March 2020 may well be remembered as the month the world shut down and people were told to stay at home, but there are other narratives at play. Food is a big one. The combination of home isolation and a fragile food system being made clear has resulted in a massive uptake of gardening. Seed companies across the country are experiencing huge increases in sales; social media is full of victory gardens, community gardens and local food growing initiatives. Our friends Nate Klienman of the Experimental Farm Network and Joseph Lofthouse are part of a group of seed industry leaders behind the Cooperative Garden Movement. If there is a silver lining to a global pandemic then this is it.
The work of The Utopian Seed Project is split in to testing, trialing and growing a diversity of food crops on one hand, and then sharing and celebrating that diversity on the other. While we wont be hosting any tasting events or farm days in the near future, we are still getting ready to grow a wide range of really interesting crops this year. Here’s some of the stuff we’ve got planted and growing.
Bambara Groundnuts (Vigna subterranea)
This is our first year attempting to grow this legume, which was domesticated in West Africa but is also grown in Southeast Asia. The varieties we are growing are pulled from the USDA GRIN database plus one variety that Craig LeHoullier shared from Madagascar. The really interesting thing about this plant is that it produces its seeds in much the same way as the peanut (flowering above ground and then sending down a peg into the subsoil to form the seed underground). However it shares its genus with the more well known Southern Pea (Vigna unguiculata). These plants love a long hot growing season, so we’ll have to wait and see how well the germinate, grow and form seeds.
If all goes well then we’ve already discussed a taste testing down in Charleston with Chef BJ Dennis (also a fan of the Bambara Groundnut!).
Some great information via Lost Crops of Africa.
Toor Dal aka Pigeon Pea aka Gandules (Cajanus cajan)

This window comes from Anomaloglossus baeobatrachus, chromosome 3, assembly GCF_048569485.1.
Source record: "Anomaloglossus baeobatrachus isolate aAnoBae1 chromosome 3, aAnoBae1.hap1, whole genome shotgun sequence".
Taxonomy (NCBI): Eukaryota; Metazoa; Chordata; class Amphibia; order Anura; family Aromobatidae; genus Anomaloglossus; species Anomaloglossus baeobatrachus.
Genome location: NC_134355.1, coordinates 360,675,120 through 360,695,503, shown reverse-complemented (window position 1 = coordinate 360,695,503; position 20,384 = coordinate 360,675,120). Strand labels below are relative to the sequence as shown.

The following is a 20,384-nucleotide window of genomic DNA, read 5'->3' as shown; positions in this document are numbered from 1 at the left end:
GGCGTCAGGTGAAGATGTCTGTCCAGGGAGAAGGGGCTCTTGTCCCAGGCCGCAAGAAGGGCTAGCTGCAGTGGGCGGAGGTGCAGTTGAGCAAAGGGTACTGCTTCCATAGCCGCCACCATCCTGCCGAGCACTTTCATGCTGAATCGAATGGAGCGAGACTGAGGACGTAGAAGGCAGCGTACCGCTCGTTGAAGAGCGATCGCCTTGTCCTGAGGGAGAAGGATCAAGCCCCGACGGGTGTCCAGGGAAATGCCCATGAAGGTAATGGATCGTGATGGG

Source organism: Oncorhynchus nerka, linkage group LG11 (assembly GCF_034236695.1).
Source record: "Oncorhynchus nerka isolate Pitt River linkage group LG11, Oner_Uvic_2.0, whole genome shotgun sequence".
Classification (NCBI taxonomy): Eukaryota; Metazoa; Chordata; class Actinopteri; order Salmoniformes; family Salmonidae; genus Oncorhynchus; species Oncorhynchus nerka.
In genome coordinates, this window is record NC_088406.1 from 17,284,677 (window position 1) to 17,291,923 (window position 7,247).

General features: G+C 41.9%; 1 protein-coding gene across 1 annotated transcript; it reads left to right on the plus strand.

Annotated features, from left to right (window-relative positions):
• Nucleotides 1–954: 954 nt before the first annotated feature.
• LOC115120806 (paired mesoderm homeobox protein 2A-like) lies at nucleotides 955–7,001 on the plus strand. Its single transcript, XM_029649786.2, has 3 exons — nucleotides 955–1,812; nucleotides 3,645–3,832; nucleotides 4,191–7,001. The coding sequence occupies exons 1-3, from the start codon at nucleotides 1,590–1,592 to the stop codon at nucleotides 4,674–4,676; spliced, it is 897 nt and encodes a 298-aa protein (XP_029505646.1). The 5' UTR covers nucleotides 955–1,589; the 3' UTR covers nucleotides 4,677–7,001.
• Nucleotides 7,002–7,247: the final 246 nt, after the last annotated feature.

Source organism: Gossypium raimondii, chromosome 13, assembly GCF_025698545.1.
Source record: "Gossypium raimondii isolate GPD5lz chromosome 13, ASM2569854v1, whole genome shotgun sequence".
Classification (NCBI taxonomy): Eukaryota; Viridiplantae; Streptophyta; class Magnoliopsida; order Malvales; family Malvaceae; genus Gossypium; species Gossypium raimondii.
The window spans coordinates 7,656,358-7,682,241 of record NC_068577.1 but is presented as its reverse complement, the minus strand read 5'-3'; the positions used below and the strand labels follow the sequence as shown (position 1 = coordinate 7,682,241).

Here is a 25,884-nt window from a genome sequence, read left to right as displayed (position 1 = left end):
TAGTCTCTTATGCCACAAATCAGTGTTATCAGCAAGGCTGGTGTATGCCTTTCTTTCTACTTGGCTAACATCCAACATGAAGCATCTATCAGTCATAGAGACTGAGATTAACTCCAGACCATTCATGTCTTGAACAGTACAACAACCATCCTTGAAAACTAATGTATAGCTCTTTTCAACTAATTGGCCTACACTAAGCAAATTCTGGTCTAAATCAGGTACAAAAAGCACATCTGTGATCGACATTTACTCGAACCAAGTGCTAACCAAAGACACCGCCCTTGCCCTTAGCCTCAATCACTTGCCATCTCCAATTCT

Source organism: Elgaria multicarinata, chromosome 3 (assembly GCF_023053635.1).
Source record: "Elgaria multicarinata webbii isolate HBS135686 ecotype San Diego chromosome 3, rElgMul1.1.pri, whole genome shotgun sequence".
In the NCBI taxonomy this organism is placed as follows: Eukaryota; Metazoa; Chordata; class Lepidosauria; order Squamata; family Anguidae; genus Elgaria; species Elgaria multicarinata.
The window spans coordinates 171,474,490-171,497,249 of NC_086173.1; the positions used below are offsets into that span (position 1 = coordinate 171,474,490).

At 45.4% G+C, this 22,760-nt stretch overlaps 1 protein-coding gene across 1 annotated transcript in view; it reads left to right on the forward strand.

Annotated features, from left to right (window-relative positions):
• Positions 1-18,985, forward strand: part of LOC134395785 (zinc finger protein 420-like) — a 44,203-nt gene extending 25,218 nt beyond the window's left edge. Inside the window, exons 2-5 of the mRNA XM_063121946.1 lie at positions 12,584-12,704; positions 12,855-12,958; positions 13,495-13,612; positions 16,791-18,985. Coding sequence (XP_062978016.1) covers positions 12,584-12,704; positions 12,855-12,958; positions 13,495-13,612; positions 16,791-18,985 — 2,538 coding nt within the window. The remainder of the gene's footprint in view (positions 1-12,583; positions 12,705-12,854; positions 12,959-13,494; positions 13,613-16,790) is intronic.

The Pigeon Pea is thought to have originated in India, where it is the chief legume used in dals. The seeds we have planted were simply described as Toor Dal and came to us via an Indian colleague of board member Brandon Ruiz. They have been grown in the Charlotte region and so we have high hopes of their success in WNC. In tropical regions (Pigeon Peas are grown through Asia, Africa and Latin America), the Pigeon Pea grows as a short lived perennial tree. It produces massive biomass and as a legume, fixes atmospheric nitrogen, which is released when the plant is pruned. The seeds are prized when immature and mature as a protein rich food source.
I started these seeds early and they all germinated with 48 hours, leaving me with 144 young seedlings to nurture until after danger of frost has passed. There’s a good chance I won’t have space for all of them and may be swapping strips of 6 seedlings for project donations!
Moringa (Moringa oleifera)
Moringa is native to Southeast Asia but grown widely in tropical regions. Another crop that grows into a tree! The leaves are harvest as a nutrient rich food source and the seeds have medicinal and culinary applications as well. Our seed stock originally came from Ghana. This will be my third year growing Moringa in WNC and I have yet to get the plants to produce seeds (this year is the last of seeds!). While we can always get more, it is our hope to get a local seed crop so that we can begin the work of regional adaptation. I’ll be taking special care to make sure these plants have everything they need to reach maturity.
Note: there is a way to take stem cuttings and overwinter them, which could also be a back-up technique to dealing with this particular tropical perennial grown as a temperate annual.
Another crop well profiled in Lost Crops of Africa.
We’ll be babying all these seedlings through April and into May, and then transplanting once the weather is good and hot from mid to late May! Follow this garden journal for updates.